In the drawings,
The special modules, as seen in all the drawing figures, have a top portion or superstructure 18 b which extends up from the base 18 a with walls 21 to support a threaded collar or block 22, i.e. a threaded boss extending up from the base. The collar or block has a generally central, vertical threaded bore 24 designed to support an upright stud that can hold poultry for an operation such a deboning operation. Uprights are shown as stainless stud rods 26 in
In the particular preferred embodiment illustrated, the special modules 18 have a platform 30, that preferably includes laterally-extending ledges or flanges 32 which engage in wear strip slots (not shown) along both sides of the chain, to provide stability against tipping during travel and the operations to be conducted. Such wear strip slots are shown in U.S. Pat. No. 5,535,876, referenced above. The platform 30 is minimally above the base portion 18 a, as low as possible. Its bottom surface may be, for example, a maximum of ¼″ above the level of the tops of the regular links 12, for a 2″ pitch belt. The bottom could be at the level of the tops of the links 12.
The illustrated embodiment includes buttresses or ribs 34 as stabilizing supports positioned generally radially around the central threaded boss or collar 22, to provide strength and stability to the stud support. In a preferred embodiment there are six of these buttresses, the buttresses 34 a at left and right lateral sides being wider and preferably more tapered and buttress-shaped, to assure adequate lateral tilt stability and strength. For a 2″ pitch belt, as in the KVP belt referenced above, the width of the platform 30 may be about 3″, and the length of the platform from front to back about 1⅞″. The thickness of the platform 30 may be about ¼″ to 7/16″ for a 2″ pitch belt, preferably ⅜″ to 7/16″. The boss or collar in this embodiment extends up about 1″ from the platform 30, and the threaded hole 24 may be about ¾″ diameter, extending down more than 1″, to about 1½″ if desired. The widest spread of the buttresses, the base sides of the buttresses 34 a, may be about 2¼″. As noted above the platform 30 is as low as possible or practicable on the base 18 a; it may be raised slightly (e.g. ⅛″ to ¼″) in order to obtain a deeper threaded bore 24, which can extend down through the boss or collar 22 and into the platform structure. The platform 30 could sit directly at the level of the regular link 12 tops if desired. These preferred dimensions can vary somewhat, and the module can be larger or smaller for different belt pitches.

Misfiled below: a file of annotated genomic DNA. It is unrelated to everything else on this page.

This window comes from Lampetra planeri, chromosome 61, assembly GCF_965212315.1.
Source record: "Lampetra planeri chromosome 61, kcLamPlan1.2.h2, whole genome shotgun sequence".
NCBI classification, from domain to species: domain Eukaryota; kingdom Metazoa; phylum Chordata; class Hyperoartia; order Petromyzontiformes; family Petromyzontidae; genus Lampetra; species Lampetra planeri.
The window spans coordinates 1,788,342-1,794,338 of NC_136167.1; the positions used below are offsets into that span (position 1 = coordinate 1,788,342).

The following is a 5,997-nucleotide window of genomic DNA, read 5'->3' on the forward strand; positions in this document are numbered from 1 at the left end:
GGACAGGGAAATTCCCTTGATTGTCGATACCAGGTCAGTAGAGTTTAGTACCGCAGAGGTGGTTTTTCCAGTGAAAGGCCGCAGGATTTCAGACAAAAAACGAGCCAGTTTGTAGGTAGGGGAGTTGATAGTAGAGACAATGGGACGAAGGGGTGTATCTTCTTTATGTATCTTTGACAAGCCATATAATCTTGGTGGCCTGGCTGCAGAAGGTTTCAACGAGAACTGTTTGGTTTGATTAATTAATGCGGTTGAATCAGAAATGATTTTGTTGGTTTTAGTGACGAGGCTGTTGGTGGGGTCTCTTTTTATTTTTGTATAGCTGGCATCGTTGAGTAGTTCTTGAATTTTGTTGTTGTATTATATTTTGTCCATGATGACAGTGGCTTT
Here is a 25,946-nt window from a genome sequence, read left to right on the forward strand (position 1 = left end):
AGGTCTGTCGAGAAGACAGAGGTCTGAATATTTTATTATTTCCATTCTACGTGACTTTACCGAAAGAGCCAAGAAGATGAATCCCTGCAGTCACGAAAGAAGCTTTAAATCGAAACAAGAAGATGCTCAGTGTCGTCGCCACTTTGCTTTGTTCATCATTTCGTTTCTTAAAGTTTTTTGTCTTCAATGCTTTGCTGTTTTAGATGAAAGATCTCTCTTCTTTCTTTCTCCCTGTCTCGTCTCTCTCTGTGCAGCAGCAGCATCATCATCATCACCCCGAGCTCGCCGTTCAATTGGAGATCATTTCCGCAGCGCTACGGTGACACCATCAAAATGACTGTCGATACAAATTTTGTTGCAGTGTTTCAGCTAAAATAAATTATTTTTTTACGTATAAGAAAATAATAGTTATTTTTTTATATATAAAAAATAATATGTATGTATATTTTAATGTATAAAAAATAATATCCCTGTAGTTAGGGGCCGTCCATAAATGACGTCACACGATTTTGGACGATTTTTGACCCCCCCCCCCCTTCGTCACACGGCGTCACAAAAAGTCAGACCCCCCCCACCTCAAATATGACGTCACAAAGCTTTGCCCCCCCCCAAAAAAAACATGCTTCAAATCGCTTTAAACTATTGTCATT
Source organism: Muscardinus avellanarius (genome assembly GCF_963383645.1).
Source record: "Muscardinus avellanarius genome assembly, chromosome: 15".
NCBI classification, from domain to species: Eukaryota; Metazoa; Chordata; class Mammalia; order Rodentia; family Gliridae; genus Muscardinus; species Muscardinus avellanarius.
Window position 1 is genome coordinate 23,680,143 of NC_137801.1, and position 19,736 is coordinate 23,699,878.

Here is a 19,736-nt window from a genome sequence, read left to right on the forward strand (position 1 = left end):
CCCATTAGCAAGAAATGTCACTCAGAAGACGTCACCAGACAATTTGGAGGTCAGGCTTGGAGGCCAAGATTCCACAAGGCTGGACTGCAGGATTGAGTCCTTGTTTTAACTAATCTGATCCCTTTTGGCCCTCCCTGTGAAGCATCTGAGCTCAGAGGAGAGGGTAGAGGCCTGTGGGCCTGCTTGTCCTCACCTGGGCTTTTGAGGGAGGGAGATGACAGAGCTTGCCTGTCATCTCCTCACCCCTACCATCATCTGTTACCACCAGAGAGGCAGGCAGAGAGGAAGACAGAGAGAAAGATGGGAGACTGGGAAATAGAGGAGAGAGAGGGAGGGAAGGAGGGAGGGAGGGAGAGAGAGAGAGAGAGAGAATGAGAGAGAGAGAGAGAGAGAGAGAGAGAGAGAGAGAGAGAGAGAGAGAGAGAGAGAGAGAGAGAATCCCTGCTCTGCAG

The special stud-supporting module chain 18 of the invention is integrally molded, including the base and upper portions 18 a and 18 b. Preferred plastic materials for food applications include propylene and acetal. The screw thread in the hole 24 can be made by tapping the hole after molding the module, but with a more sophisticated mold the thread can be produced in the injection molding operation, the thread molding element then unscrewing from the threaded hole. Such unscrewing molds are well known.
The prior art failed to contemplate a cone-line chain module particularly for poultry processing wherein the module is integrally molded (preferably injection molded), and having a base portion which is substantially a precise duplicate of the normal chain modules within which it is interfitted. Further, the prior art neither embraced nor suggested a stud support such as described above and shown in the drawings. Considerable cost savings are realized over a machined block. The stud-supporting internal thread is formed in a relatively thin upstanding boss or collar, with braces or buttresses, rather than being formed in a heavy, solid machined block. This produces considerable savings in material and weight; weight is important in driving energy requirements.
The above described preferred embodiments are intended to illustrate the principles of the invention, but not to limit its scope. Other embodiments and variations to these preferred embodiments will be apparent to those skilled in the art and may be made without departing from the spirit and scope of the invention.
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|U.S. Classification||198/867.09, 198/867.01, 198/803.12|
|Cooperative Classification||A22C21/0053, B65G17/42, F16G13/07, B65G17/46|
|European Classification||F16G13/07, A22C21/00G|
|Oct 3, 2006||AS||Assignment|
Owner name: KVP HOLDINGS, INC., A DELAWARE CORPORATION, CALIFO
Free format text: ASSIGNMENT OF ASSIGNORS INTEREST;ASSIGNOR:KVP FALCON PLASTIC BELTING, INC., A CALIFORNIA CORPORATION;REEL/FRAME:018385/0693
Effective date: 20060928
|Feb 6, 2007||AS||Assignment|
Owner name: HABASIT AG, SWITZERLAND
Free format text: ASSIGNMENT OF ASSIGNORS INTEREST;ASSIGNOR:KVP HOLDINGS, INC.;REEL/FRAME:018855/0868
Effective date: 20070130
|Apr 11, 2011||FPAY||Fee payment|
Year of fee payment: 4
|Apr 9, 2015||FPAY||Fee payment|
Year of fee payment: 8